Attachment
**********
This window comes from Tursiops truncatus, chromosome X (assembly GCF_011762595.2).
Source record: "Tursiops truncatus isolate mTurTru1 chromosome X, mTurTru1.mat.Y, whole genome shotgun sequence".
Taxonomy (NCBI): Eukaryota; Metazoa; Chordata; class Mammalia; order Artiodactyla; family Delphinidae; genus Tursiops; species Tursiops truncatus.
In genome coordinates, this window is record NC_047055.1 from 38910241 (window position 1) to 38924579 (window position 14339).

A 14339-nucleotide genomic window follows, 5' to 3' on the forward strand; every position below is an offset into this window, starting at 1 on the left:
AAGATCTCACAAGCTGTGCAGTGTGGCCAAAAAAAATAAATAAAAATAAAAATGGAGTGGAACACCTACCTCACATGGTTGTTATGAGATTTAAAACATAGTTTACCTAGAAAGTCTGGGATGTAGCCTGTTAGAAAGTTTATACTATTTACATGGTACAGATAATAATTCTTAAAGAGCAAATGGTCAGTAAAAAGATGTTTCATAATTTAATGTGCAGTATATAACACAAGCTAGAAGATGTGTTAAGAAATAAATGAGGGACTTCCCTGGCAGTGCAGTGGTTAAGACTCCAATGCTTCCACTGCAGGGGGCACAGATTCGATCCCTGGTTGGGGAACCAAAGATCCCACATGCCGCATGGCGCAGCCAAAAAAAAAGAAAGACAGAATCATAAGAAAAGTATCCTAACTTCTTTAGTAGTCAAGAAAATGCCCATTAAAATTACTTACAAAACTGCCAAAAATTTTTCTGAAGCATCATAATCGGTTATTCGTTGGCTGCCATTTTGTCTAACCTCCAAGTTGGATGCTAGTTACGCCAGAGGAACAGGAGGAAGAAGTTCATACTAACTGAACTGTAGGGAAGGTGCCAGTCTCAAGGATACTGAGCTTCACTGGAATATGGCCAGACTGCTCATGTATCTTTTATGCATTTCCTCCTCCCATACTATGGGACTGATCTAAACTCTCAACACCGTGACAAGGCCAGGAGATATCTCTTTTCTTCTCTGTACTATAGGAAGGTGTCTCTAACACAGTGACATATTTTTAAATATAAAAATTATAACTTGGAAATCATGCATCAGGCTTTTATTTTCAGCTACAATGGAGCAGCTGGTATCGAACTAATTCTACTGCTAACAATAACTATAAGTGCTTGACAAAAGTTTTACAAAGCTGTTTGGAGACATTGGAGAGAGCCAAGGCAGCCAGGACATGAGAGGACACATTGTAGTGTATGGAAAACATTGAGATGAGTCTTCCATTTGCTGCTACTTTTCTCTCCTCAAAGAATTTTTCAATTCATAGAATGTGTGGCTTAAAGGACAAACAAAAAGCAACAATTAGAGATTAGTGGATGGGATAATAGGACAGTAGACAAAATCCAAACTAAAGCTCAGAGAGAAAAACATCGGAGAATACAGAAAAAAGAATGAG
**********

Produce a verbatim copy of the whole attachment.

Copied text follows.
This window comes from Tursiops truncatus, chromosome X (assembly GCF_011762595.2).
Source record: "Tursiops truncatus isolate mTurTru1 chromosome X, mTurTru1.mat.Y, whole genome shotgun sequence".
Taxonomy (NCBI): Eukaryota; Metazoa; Chordata; class Mammalia; order Artiodactyla; family Delphinidae; genus Tursiops; species Tursiops truncatus.
In genome coordinates, this window is record NC_047055.1 from 38910241 (window position 1) to 38924579 (window position 14339).

A 14339-nucleotide genomic window follows, 5' to 3' on the forward strand; every position below is an offset into this window, starting at 1 on the left:
AAGATCTCACAAGCTGTGCAGTGTGGCCAAAAAAAATAAATAAAAATAAAAATGGAGTGGAACACCTACCTCACATGGTTGTTATGAGATTTAAAACATAGTTTACCTAGAAAGTCTGGGATGTAGCCTGTTAGAAAGTTTATACTATTTACATGGTACAGATAATAATTCTTAAAGAGCAAATGGTCAGTAAAAAGATGTTTCATAATTTAATGTGCAGTATATAACACAAGCTAGAAGATGTGTTAAGAAATAAATGAGGGACTTCCCTGGCAGTGCAGTGGTTAAGACTCCAATGCTTCCACTGCAGGGGGCACAGATTCGATCCCTGGTTGGGGAACCAAAGATCCCACATGCCGCATGGCGCAGCCAAAAAAAAAGAAAGACAGAATCATAAGAAAAGTATCCTAACTTCTTTAGTAGTCAAGAAAATGCCCATTAAAATTACTTACAAAACTGCCAAAAATTTTTCTGAAGCATCATAATCGGTTATTCGTTGGCTGCCATTTTGTCTAACCTCCAAGTTGGATGCTAGTTACGCCAGAGGAACAGGAGGAAGAAGTTCATACTAACTGAACTGTAGGGAAGGTGCCAGTCTCAAGGATACTGAGCTTCACTGGAATATGGCCAGACTGCTCATGTATCTTTTATGCATTTCCTCCTCCCATACTATGGGACTGATCTAAACTCTCAACACCGTGACAAGGCCAGGAGATATCTCTTTTCTTCTCTGTACTATAGGAAGGTGTCTCTAACACAGTGACATATTTTTAAATATAAAAATTATAACTTGGAAATCATGCATCAGGCTTTTATTTTCAGCTACAATGGAGCAGCTGGTATCGAACTAATTCTACTGCTAACAATAACTATAAGTGCTTGACAAAAGTTTTACAAAGCTGTTTGGAGACATTGGAGAGAGCCAAGGCAGCCAGGACATGAGAGGACACATTGTAGTGTATGGAAAACATTGAGATGAGTCTTCCATTTGCTGCTACTTTTCTCTCCTCAAAGAATTTTTCAATTCATAGAATGTGTGGCTTAAAGGACAAACAAAAAGCAACAATTAGAGATTAGTGGATGGGATAATAGGACAGTAGACAAAATCCAAACTAAAGCTCAGAGAGAAAAACATCGGAGAATACAGAAAAAAGAATGAG